ACCORDING TO THE AMERICAN KIDNEY FUND:
"37 million people in the United States are living with chronic kidney disease (CKD). The term “chronic kidney disease” means lasting damage to the kidneys that can get worse over time. If the damage is very bad, your kidneys may stop working. This is called kidney failure, or end-stage renal disease (ESRD)."
ACCORDING TO THE URBAN KIDNEY ALLIANCE:
Knowledge is Power
What is chronic kidney disease? Chronic kidney disease (CKD) is a serious and growing public health problem in the United States. CKD is a condition in which the kidneys become damaged, decreasing their ability to filter the blood and remove water and waste products. Wastes then build up in the blood, harming the body. When kidney function decreases to less than 15 percent, a patient has kidney failure.
Kidney failure that requires dialysis or kidney transplant is often referred to as end-stage renal disease (ESRD). More than 20 million Americans aged 20 and older may have CKD. Although CKD is common, many Americans with the key risk factors –diabetes and high blood pressure-do not know they are at risk.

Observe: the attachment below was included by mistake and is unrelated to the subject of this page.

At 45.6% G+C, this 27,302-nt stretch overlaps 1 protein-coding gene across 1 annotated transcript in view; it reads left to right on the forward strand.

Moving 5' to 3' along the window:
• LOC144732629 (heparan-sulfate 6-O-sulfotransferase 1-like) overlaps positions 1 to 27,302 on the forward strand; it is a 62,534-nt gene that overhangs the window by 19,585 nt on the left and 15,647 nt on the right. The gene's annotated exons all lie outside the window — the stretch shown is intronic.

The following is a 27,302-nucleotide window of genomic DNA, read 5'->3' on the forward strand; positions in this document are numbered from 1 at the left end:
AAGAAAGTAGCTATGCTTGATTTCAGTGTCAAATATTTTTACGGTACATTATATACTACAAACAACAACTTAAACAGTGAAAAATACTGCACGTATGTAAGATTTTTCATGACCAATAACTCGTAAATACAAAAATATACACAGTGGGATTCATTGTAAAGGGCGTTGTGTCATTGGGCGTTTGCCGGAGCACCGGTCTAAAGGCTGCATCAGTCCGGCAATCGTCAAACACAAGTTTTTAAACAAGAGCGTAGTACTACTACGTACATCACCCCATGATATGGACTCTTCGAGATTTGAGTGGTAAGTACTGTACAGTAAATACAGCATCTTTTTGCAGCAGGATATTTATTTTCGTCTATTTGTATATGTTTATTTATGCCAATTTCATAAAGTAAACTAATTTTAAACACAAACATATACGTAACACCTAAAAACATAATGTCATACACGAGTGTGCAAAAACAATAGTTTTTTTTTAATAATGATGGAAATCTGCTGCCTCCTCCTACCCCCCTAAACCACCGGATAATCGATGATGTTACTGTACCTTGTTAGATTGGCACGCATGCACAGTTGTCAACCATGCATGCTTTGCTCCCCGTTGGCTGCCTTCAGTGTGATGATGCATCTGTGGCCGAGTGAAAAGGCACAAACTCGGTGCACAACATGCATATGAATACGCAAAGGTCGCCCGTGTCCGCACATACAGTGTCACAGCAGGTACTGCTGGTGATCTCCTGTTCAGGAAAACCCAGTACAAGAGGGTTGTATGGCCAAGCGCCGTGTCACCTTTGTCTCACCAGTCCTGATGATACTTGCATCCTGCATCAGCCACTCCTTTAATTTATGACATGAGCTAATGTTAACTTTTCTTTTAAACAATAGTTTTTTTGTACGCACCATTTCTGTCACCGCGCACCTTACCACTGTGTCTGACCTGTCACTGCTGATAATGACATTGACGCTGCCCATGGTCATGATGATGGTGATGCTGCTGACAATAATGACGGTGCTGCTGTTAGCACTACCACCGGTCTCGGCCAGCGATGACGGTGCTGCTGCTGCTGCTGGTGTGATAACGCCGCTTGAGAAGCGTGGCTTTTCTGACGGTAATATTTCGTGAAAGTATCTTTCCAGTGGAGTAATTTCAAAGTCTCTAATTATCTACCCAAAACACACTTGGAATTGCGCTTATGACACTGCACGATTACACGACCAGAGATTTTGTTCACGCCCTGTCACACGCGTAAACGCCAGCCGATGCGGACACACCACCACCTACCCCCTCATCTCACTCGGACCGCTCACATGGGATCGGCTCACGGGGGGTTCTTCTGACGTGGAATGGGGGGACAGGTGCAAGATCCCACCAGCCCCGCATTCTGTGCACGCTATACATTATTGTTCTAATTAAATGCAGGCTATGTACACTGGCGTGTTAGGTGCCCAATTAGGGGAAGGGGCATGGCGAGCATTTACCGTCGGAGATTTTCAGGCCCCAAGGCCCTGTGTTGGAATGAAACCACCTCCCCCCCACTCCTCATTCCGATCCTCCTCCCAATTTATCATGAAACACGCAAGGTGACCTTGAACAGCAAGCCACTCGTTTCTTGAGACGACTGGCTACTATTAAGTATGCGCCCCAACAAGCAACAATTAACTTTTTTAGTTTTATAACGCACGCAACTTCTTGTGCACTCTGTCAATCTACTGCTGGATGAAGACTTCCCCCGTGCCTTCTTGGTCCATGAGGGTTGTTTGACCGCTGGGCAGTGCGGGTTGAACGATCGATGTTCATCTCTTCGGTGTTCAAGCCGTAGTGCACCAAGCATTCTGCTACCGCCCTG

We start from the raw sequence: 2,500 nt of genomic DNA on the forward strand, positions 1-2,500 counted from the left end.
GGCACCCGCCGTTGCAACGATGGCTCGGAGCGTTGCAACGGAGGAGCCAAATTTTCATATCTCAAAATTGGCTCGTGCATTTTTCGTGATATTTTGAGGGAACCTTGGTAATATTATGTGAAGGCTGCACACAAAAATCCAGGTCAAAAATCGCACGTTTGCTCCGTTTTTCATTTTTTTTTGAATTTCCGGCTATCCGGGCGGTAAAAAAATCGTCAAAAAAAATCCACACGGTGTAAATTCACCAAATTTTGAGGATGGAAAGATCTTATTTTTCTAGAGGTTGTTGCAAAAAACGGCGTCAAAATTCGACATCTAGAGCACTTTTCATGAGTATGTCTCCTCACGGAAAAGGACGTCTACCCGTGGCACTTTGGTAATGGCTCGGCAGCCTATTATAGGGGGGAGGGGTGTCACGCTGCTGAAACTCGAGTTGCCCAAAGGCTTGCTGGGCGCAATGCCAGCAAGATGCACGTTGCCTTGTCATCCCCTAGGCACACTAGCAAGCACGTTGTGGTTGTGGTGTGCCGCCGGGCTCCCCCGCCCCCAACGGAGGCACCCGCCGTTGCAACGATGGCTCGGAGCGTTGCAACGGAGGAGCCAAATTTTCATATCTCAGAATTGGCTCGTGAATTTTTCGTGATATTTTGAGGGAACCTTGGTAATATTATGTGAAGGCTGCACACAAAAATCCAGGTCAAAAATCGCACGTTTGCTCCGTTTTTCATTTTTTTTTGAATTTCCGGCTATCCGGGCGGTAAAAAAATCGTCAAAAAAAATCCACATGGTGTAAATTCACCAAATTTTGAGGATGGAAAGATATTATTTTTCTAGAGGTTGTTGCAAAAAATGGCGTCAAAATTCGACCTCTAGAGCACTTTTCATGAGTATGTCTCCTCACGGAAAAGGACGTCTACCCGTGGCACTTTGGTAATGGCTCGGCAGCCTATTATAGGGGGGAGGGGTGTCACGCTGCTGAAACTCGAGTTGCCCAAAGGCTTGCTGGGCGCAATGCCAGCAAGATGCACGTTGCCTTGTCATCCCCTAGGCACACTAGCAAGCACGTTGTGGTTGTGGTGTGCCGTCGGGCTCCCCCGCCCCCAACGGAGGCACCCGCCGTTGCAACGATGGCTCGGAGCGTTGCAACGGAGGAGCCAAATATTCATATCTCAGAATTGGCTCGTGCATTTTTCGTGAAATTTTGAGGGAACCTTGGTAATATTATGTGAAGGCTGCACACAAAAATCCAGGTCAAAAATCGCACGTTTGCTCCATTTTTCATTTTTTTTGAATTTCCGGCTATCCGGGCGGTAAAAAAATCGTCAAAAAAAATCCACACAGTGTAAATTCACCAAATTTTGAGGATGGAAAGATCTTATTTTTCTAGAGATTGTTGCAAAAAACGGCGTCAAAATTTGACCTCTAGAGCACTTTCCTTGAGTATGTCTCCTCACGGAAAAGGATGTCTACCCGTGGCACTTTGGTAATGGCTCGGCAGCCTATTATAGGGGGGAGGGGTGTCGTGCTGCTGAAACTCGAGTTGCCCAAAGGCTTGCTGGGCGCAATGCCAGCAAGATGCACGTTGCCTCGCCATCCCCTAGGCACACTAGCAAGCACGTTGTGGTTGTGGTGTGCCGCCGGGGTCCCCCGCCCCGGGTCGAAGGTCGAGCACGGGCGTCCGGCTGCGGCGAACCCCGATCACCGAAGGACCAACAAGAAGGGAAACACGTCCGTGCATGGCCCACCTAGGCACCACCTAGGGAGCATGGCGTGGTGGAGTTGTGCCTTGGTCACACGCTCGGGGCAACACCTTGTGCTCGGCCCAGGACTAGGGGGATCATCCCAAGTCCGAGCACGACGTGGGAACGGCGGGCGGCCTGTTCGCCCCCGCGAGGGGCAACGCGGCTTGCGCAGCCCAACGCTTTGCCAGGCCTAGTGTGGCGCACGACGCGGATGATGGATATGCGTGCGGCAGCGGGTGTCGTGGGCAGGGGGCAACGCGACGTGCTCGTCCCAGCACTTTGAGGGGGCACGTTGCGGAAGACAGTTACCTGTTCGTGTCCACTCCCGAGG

In addition, the rising rates of diabetes and obesity will continue to fuel its growth, as both conditions increase the risk of developing CKD and speed its progression.
Therapies exist that can significantly slow the progression of CKD to kidney failure; particularly blood pressure control and use of medications that protect kidney function-called angiotensin-converting enzyme (ACE) inhibitors or angiotensin receptor blockers (ARBs). However, many people who would benefit from treatment are not receiving it.
According to the National Kidney Donation Organization:
-An average of 3150 New Kidney Patients are added every month.
-13 People die EVERY DAY waiting for a Kidney
-In 2019, 24,273 people received Kidneys in 2019
-Currently, there are 100,791 people awaiting a Kidney.